Wisconsin at Yost Ice Arena. whom bolted school early for the NHL over
When atop the national polls, Michigan the summer, were crushing blows. But this
has posted an abysmal 2-6-1 record over the year is simply a continuation of a growing
past two seasons. Though the Wolverines pattern. The same thing happened last year,
have been considered the best team in the with the most experienced team the Wolver-
country on several occasions, they've never ines have fielded in a long time - maybe
played like it when they've been expected to. ever, for that matter. And the year before
Michigan's failure to live up to its hype that.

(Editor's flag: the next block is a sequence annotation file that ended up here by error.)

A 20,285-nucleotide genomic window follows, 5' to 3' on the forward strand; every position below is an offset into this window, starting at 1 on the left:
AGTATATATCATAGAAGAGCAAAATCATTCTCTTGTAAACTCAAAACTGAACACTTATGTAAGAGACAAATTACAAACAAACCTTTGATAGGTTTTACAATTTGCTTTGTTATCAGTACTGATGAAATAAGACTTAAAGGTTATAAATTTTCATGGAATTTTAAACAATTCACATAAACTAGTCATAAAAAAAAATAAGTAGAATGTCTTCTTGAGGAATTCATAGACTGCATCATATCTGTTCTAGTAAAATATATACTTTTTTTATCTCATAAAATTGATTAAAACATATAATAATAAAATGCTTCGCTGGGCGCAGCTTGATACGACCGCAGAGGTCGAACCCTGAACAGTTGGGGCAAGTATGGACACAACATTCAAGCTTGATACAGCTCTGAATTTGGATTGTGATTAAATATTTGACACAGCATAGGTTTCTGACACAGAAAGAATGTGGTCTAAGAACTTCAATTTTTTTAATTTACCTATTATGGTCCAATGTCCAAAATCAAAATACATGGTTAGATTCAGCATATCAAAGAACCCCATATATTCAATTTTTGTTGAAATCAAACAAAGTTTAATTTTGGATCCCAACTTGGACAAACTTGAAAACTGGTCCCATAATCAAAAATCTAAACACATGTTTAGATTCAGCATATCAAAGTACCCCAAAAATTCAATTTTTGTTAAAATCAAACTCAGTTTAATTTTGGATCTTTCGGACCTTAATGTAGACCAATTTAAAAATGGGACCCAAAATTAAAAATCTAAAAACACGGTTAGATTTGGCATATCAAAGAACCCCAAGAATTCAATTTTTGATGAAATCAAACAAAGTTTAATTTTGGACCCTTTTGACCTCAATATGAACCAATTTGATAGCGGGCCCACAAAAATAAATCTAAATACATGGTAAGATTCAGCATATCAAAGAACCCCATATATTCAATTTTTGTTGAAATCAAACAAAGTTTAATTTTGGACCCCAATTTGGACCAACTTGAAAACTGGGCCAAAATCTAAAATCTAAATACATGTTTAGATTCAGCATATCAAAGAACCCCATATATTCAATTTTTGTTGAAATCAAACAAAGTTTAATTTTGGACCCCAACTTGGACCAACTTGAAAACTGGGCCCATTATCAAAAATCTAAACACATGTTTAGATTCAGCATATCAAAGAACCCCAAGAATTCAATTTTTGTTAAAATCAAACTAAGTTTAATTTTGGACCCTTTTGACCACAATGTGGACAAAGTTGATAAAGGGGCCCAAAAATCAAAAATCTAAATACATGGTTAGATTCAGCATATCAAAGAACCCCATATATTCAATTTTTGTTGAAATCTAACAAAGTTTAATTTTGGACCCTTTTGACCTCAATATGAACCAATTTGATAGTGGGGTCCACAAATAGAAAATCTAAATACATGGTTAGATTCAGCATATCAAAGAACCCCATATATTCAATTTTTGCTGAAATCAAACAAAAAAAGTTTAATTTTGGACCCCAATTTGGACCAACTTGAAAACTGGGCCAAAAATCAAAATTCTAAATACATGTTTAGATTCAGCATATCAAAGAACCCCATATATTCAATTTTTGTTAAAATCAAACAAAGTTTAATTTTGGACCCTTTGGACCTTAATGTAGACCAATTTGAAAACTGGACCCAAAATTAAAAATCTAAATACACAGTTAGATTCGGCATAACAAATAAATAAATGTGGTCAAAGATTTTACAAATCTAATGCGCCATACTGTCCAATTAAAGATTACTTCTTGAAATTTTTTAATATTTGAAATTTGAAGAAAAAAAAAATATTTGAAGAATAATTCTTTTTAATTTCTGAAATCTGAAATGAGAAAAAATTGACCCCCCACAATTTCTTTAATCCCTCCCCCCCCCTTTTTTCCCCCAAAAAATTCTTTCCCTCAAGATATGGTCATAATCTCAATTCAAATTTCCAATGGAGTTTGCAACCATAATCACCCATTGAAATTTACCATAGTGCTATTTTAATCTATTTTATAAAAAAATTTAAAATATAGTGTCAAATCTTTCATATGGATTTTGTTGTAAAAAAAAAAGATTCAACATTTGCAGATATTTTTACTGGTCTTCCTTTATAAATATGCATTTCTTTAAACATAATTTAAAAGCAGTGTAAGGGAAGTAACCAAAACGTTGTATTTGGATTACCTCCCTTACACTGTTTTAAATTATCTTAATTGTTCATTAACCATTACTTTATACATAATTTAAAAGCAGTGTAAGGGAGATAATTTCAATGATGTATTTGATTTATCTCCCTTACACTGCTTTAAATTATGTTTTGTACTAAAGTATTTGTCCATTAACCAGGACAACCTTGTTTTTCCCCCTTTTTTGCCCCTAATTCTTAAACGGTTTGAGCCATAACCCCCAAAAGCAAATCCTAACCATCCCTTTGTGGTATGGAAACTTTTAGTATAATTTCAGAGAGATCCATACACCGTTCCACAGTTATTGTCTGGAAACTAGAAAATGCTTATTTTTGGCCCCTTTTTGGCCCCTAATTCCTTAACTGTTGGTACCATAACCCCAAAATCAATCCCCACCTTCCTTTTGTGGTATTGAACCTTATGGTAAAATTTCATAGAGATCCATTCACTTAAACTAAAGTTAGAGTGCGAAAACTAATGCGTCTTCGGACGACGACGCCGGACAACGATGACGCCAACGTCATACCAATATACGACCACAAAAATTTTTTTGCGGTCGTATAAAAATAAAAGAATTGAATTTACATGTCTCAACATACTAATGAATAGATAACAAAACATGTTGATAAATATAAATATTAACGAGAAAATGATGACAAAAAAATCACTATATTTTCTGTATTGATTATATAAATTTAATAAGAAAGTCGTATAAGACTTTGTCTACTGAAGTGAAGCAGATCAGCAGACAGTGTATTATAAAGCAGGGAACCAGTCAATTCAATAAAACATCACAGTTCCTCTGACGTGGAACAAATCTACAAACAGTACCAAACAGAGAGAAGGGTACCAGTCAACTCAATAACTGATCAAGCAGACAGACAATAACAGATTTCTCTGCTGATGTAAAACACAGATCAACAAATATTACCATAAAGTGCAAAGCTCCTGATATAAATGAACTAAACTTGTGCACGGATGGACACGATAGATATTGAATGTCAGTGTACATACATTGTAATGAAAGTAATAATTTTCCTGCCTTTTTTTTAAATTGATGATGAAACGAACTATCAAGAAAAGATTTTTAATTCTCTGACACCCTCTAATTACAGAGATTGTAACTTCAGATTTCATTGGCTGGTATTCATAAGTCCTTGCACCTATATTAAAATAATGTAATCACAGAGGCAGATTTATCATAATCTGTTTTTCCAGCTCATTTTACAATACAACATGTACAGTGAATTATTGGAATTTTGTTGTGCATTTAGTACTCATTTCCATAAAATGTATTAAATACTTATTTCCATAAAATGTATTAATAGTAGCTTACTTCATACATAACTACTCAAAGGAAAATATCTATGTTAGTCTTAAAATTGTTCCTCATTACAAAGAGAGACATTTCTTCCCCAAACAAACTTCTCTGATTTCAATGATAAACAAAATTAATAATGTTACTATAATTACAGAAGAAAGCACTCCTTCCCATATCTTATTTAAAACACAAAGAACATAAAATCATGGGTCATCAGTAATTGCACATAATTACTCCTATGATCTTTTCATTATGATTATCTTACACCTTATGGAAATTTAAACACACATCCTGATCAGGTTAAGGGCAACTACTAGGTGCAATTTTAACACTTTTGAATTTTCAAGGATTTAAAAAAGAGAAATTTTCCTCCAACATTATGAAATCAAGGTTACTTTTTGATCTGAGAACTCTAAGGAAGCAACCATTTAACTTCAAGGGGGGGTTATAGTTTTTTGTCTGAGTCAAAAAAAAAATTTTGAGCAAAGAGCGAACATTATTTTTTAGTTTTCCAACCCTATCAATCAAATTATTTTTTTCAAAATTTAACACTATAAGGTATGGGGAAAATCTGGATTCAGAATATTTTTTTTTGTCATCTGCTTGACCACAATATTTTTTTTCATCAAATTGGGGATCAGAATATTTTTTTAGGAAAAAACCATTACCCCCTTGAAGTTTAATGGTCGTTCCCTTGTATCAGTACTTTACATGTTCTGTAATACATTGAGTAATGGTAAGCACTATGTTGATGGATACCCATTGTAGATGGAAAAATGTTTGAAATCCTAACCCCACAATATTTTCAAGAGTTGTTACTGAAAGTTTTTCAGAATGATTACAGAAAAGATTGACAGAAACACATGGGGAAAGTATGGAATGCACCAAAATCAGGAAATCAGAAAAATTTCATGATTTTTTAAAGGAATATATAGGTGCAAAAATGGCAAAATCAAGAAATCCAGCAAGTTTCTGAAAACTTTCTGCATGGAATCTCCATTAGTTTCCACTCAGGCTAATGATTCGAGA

might very well be a reflection of the com- GABE If weaker competition in the CCHA is to
petition it faces throughout the season. Play- EDELSON blame - a quick look at the rankings shows
ers and coaches will argue the merits and Honest Cabe only two conference teams in the top-15,
strength of the CCHA until they're blue in while the 13 remaining teams all belong to
the face, but the fact of the matter is that it can't be con- the WCHA, Hockey East, or the ECACHL - there's not
sidered an elite college hockey conference anymore. much Michigan can do about it. But if a look in the mir-
Take a look at last year's NCAA Tournament: ror reveals additional problems, then Berenson and his
Just two CCHA teams, Michigan and Ohio State, players need to do something to fix them.
made the 16-team bracket. But that's not all. The This is an unbelievably young team. And I'm
Buckeyes failed to win a game, and the Wol- definitely not writing this year's Wolverines off, by any